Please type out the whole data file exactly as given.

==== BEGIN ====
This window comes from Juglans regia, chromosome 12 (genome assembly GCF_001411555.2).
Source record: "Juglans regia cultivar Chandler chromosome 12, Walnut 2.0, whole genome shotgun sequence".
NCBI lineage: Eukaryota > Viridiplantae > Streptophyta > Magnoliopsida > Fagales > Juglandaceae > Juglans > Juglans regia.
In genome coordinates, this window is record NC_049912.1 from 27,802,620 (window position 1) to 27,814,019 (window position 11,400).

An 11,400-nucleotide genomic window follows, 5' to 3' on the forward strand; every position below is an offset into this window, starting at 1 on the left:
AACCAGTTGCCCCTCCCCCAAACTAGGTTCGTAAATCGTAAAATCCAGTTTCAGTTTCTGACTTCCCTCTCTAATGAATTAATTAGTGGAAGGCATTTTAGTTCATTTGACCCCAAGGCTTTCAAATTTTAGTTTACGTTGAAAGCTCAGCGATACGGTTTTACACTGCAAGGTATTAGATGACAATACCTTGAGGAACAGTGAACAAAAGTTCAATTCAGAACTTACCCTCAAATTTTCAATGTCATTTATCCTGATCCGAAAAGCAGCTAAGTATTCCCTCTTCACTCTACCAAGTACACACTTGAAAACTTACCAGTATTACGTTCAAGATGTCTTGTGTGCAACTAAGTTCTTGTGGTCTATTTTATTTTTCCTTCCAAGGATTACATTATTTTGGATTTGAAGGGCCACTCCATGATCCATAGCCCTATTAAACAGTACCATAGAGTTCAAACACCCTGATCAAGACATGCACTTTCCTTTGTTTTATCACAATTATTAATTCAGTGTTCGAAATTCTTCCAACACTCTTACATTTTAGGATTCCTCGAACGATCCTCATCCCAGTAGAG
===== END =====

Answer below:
This window comes from Juglans regia, chromosome 12 (genome assembly GCF_001411555.2).
Source record: "Juglans regia cultivar Chandler chromosome 12, Walnut 2.0, whole genome shotgun sequence".
NCBI lineage: Eukaryota > Viridiplantae > Streptophyta > Magnoliopsida > Fagales > Juglandaceae > Juglans > Juglans regia.
In genome coordinates, this window is record NC_049912.1 from 27,802,620 (window position 1) to 27,814,019 (window position 11,400).

An 11,400-nucleotide genomic window follows, 5' to 3' on the forward strand; every position below is an offset into this window, starting at 1 on the left:
AACCAGTTGCCCCTCCCCCAAACTAGGTTCGTAAATCGTAAAATCCAGTTTCAGTTTCTGACTTCCCTCTCTAATGAATTAATTAGTGGAAGGCATTTTAGTTCATTTGACCCCAAGGCTTTCAAATTTTAGTTTACGTTGAAAGCTCAGCGATACGGTTTTACACTGCAAGGTATTAGATGACAATACCTTGAGGAACAGTGAACAAAAGTTCAATTCAGAACTTACCCTCAAATTTTCAATGTCATTTATCCTGATCCGAAAAGCAGCTAAGTATTCCCTCTTCACTCTACCAAGTACACACTTGAAAACTTACCAGTATTACGTTCAAGATGTCTTGTGTGCAACTAAGTTCTTGTGGTCTATTTTATTTTTCCTTCCAAGGATTACATTATTTTGGATTTGAAGGGCCACTCCATGATCCATAGCCCTATTAAACAGTACCATAGAGTTCAAACACCCTGATCAAGACATGCACTTTCCTTTGTTTTATCACAATTATTAATTCAGTGTTCGAAATTCTTCCAACACTCTTACATTTTAGGATTCCTCGAACGATCCTCATCCCAGTAGAG